In the book I am currently writing one of my characters imagines having been dead for billions of years; then some random bubble in the tissue of space-time takes him back to the world again, to a village shop. There in front of him is a packet of Tide, a jar of marmite, a box of liquorice allsorts, and suddenly, long after the human race has ceased to exist, our world returns for a moment in all its particularity.
In Marcel Proust’s À la Recherche du Temps Perdu, the smell of a madeleine dipped in tea takes the narrator all the way back to the lost time of his childhood, and the very title of the novel means to compare small things with great – or small things with greater small things.
The earth has been photographed turning majestically through space, but it is most poignantly relatable through its tiniest, apparently must mundane, components.
Use details to make fiction come alive
Classical tragedy focused on kings, queens and princes don’t because they gave their audience, who for the most part would not have been kings and princes themselves, access to a simplified world in which experiences could be presented in concentrated form, without anyone needing to go to the shops or the lavatory (kings, queens and princes don’t).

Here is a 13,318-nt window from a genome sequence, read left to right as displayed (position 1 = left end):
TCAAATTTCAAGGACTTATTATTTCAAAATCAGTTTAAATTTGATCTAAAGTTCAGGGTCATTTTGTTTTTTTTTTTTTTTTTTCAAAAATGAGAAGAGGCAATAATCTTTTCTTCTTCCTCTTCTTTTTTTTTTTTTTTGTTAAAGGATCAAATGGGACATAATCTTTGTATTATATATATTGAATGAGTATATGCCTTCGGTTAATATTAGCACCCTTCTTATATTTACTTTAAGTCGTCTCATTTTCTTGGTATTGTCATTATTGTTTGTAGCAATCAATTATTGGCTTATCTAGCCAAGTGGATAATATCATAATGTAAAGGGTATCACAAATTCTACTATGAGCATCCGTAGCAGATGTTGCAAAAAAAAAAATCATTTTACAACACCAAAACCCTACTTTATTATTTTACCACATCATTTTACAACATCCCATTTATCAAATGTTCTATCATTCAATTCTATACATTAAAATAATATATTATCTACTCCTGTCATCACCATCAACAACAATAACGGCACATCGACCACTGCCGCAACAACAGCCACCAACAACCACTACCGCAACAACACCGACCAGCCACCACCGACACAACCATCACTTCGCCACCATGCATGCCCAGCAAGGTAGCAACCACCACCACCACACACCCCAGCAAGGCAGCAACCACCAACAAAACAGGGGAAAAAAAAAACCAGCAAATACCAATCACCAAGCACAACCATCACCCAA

All that changed with the invention of the novel. Tristram Shandy, written by Laurence Sterne in the 18th century, begins with the hero’s conception: at the crucial moment his mother asks his father if he remembered to wind up the clock. Romeo and Juliet it isn’t but, as Tristram claims, the sudden intrusion of the petty can determine the course of much of life (and therefore in turn plays a vital part in making fiction come alive). Continue reading